Amelia and Pippo are reunited after several decades to perform their old music-hall act (imitating Fred Astaire and Ginger Rogers) on a TV variety show. It's both a touchingly nostalgic ... See full summary »
In 1914, a luxury ship leaves Italy in order to scatter the ashes of a famous opera singer. A lovable bumbling journalist chronicles the voyage and meets the singer's many eccentric friends and admirers.
Cinecitta, the huge movie studio outside Rome, is 50 years old and Fellini is interviewed by a Japanese TV crew about the films he has made there over the years as he begins production on ... See full summary »
Juliet lives in a beautiful house by the ocean. Her sisters, and especially her Mother overshadow her with their beauty. She is a spiritual, superstitious and naive woman. She visits a psychic seer who tells her she must follow the sex trade in order to be happy. Not long after she meets her eccentric and sexy neighbour, Suzy, who, by all counts appears to be a high class prostitute and encourages Juilet into sexual acts which make her guilty and nervous. A rare night when her husband is at home she wakes up to catch him talking to another woman on the phone. He calls out the name "Gabriella" while sleeping, but when she questions him he lies his way out of it. She finds out who Gabriella is and fears her husband will leave her. Juliet begins having visions who accuse and terrorize her. The pinnacle of the visions comes at the end where it is implied she realizes she would be better off without her husband and is ultimately emotionally emancipated. Written by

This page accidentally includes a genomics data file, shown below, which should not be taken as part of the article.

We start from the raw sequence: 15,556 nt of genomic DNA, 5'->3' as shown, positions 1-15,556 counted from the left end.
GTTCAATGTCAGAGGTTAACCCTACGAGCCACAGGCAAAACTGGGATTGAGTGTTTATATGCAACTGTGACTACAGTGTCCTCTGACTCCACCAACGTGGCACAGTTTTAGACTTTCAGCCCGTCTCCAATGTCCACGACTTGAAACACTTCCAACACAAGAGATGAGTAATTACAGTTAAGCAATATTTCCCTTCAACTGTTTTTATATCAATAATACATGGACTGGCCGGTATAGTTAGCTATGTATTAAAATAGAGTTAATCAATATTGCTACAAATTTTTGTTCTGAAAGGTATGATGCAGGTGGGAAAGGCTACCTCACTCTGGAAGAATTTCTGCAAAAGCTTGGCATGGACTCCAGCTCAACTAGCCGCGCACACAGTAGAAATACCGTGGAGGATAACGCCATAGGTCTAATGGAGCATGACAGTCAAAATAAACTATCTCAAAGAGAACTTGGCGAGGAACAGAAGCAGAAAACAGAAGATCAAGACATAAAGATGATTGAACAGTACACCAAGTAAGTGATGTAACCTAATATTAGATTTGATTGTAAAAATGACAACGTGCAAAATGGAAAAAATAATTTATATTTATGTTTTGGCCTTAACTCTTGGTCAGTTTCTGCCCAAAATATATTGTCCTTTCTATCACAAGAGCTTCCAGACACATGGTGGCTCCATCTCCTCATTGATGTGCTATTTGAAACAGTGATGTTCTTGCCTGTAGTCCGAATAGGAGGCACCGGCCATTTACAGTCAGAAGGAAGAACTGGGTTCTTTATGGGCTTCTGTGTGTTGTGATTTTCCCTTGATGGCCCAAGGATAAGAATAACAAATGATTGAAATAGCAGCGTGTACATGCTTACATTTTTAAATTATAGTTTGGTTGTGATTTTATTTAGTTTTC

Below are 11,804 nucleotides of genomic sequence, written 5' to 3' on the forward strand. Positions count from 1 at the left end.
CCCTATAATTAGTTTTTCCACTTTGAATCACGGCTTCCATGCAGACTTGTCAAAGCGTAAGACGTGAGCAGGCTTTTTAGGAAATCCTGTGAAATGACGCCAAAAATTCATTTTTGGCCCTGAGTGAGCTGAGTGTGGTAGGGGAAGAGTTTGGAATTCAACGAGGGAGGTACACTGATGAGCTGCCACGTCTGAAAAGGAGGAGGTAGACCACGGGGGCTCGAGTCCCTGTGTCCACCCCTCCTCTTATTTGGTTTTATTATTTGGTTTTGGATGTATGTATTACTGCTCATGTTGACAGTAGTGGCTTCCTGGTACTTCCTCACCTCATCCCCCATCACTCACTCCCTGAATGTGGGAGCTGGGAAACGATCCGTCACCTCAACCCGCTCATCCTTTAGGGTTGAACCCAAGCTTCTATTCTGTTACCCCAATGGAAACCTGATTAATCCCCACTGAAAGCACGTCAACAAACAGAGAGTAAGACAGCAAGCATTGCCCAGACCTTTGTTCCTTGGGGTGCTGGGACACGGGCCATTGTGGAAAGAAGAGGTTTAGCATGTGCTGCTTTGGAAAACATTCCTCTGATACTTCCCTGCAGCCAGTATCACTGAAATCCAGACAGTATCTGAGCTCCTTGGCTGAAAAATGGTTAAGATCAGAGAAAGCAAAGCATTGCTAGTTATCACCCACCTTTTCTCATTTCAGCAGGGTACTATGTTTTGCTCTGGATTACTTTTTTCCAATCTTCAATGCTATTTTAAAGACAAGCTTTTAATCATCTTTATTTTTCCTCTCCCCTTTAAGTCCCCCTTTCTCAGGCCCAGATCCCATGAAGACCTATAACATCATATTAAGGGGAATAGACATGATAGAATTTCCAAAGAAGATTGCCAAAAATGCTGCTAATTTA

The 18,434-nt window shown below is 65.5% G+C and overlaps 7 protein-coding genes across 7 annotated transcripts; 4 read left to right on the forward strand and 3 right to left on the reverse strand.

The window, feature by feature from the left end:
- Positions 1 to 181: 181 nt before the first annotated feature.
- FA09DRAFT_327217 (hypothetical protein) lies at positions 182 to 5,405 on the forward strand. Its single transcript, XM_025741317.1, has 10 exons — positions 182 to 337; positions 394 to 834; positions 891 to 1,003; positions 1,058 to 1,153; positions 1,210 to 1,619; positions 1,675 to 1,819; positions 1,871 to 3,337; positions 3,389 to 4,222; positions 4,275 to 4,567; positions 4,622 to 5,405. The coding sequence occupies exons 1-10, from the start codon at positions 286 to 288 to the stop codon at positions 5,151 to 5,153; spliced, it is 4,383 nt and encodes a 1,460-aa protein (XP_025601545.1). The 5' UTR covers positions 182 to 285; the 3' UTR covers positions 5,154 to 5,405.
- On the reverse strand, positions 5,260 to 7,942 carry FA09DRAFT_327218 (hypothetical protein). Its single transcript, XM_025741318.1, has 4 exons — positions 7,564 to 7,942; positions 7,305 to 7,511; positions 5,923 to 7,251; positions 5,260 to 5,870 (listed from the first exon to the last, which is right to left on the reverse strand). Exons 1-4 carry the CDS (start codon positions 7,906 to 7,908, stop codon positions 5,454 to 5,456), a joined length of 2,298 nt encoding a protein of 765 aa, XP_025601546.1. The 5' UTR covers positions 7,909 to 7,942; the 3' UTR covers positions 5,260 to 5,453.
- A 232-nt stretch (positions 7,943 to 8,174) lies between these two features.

Jose owns one of the biggest bull farms. Sometimes at night this madman puts on his own bullfight.
What courage! Isn't it dangerous?
No, signora, it's poetry. Poetry is never dangerous. My best friends are toreadors. They compose music, write verse, and abhor blood.
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I do not like Federico Fellini. Yes, I know for a pretentious, overly critical self-described film fanatic, saying I don't like a director who is on the shortlist for "best ever," is blasphemous. Yes I'm aware his two dozen or so movies have been plastered all over "Sights and Sounds Magazine" for over half a century and yes I know that his personal brand of self- actualizing, self-critical, self-aggrandizing films bring a diversity to the art form social commentators love to point out, and pat themselves on the back for. But regardless of the praise, regardless of the supposed honesty behind his garish pictures, behind all the Criterion Collection essays written by men and women I respect, I still cannot ignore the fact that on a deeply emotional level I am repulsed by his oeuvre.